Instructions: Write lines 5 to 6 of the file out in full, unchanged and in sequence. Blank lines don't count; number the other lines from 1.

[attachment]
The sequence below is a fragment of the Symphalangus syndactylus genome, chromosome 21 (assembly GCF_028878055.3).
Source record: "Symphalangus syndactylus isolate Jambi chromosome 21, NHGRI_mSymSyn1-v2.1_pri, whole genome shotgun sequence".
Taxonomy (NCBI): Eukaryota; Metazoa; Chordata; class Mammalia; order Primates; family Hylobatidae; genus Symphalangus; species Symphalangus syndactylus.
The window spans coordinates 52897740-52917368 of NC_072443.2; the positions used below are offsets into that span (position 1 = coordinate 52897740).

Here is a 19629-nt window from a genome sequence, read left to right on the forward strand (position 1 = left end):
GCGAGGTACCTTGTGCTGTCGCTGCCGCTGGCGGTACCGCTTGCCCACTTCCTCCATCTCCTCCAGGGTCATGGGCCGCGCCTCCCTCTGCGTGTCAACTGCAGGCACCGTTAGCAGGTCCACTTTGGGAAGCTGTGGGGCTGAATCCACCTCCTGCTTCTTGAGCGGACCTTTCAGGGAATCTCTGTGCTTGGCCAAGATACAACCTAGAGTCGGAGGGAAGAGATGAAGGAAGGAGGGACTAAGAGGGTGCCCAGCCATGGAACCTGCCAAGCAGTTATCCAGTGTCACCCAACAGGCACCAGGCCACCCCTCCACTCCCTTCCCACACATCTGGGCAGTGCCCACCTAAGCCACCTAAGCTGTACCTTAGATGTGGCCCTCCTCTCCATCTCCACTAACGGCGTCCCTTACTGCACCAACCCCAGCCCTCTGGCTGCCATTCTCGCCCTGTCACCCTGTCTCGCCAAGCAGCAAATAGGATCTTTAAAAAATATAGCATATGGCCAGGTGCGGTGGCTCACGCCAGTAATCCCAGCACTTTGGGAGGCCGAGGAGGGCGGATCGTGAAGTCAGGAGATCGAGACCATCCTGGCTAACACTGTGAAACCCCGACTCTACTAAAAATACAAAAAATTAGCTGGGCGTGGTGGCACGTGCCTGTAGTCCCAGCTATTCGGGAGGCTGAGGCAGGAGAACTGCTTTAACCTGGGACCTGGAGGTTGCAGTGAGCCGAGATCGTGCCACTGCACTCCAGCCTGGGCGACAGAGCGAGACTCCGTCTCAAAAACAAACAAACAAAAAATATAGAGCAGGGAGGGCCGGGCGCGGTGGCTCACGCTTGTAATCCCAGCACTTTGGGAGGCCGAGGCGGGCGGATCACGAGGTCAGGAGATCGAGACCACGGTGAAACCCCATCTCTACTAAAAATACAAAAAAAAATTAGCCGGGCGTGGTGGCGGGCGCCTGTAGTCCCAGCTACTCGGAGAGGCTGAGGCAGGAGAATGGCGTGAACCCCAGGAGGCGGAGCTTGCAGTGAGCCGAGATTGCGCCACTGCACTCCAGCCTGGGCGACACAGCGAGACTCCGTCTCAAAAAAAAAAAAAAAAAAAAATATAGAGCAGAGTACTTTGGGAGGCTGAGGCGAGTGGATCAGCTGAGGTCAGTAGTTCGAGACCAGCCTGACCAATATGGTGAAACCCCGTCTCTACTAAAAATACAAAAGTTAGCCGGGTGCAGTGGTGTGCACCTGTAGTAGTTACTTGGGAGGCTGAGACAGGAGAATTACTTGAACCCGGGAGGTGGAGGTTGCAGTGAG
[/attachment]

Here is a 19629-nt window from a genome sequence, read left to right on the forward strand (position 1 = left end):
GCGAGGTACCTTGTGCTGTCGCTGCCGCTGGCGGTACCGCTTGCCCACTTCCTCCATCTCCTCCAGGGTCATGGGCCGCGCCTCCCTCTGCGTGTCAACTGCAGGCACCGTTAGCAGGTCCACTTTGGGAAGCTGTGGGGCTGAATCCACCTCCTGCTTCTTGAGCGGACCTTTCAGGGAATCTCTGTGCTTGGCCAAGATACAACCTAGAGTCGGAGGGAAGAGATGAAGGAAGGAGGGACTAAGAGGGTGCCCAGCCATGGAACCTGCCAAGCAGTTATCCAGTGTCACCCAACAGGCACCAGGCCACCCCTCCACTCCCTTCCCACACATCTGGGCAGTGCCCACCTAAGCCACCTAAGCTGTACCTTAGATGTGGCCCTCCTCTCCATCTCCACTAACGGCGTCCCTTACTGCACCAACCCCAGCCCTCTGGCTGCCATTCTCGCCCTGTCACCCTGTCTCGCCAAGCAGCAAATAGGATCTTTAAAAAATATAGCATATGGCCAGGTGCGGTGGCTCACGCCAGTAATCCCAGCACTTTGGGAGGCCGAGGAGGGCGGATCGTGAAGTCAGGAGATCGAGACCATCCTGGCTAACACTGTGAAACCCCGACTCTACTAAAAATACAAAAAATTAGCTGGGCGTGGTGGCACGTGCCTGTAGTCCCAGCTATTCGGGAGGCTGAGGCAGGAGAACTGCTTTAACCTGGGACCTGGAGGTTGCAGTGAGCCGAGATCGTGCCACTGCACTCCAGCCTGGGCGACAGAGCGAGACTCCGTCTCAAAAACAAACAAACAAAAAATATAGAGCAGGGAGGGCCGGGCGCGGTGGCTCACGCTTGTAATCCCAGCACTTTGGGAGGCCGAGGCGGGCGGATCACGAGGTCAGGAGATCGAGACCACGGTGAAACCCCATCTCTACTAAAAATACAAAAAAAAATTAGCCGGGCGTGGTGGCGGGCGCCTGTAGTCCCAGCTACTCGGAGAGGCTGAGGCAGGAGAATGGCGTGAACCCCAGGAGGCGGAGCTTGCAGTGAGCCGAGATTGCGCCACTGCACTCCAGCCTGGGCGACACAGCGAGACTCCGTCTCAAAAAAAAAAAAAAAAAAAAATATAGAGCAGAGTACTTTGGGAGGCTGAGGCGAGTGGATCAGCTGAGGTCAGTAGTTCGAGACCAGCCTGACCAATATGGTGAAACCCCGTCTCTACTAAAAATACAAAAGTTAGCCGGGTGCAGTGGTGTGCACCTGTAGTAGTTACTTGGGAGGCTGAGACAGGAGAATTACTTGAACCCGGGAGGTGGAGGTTGCAGTGAG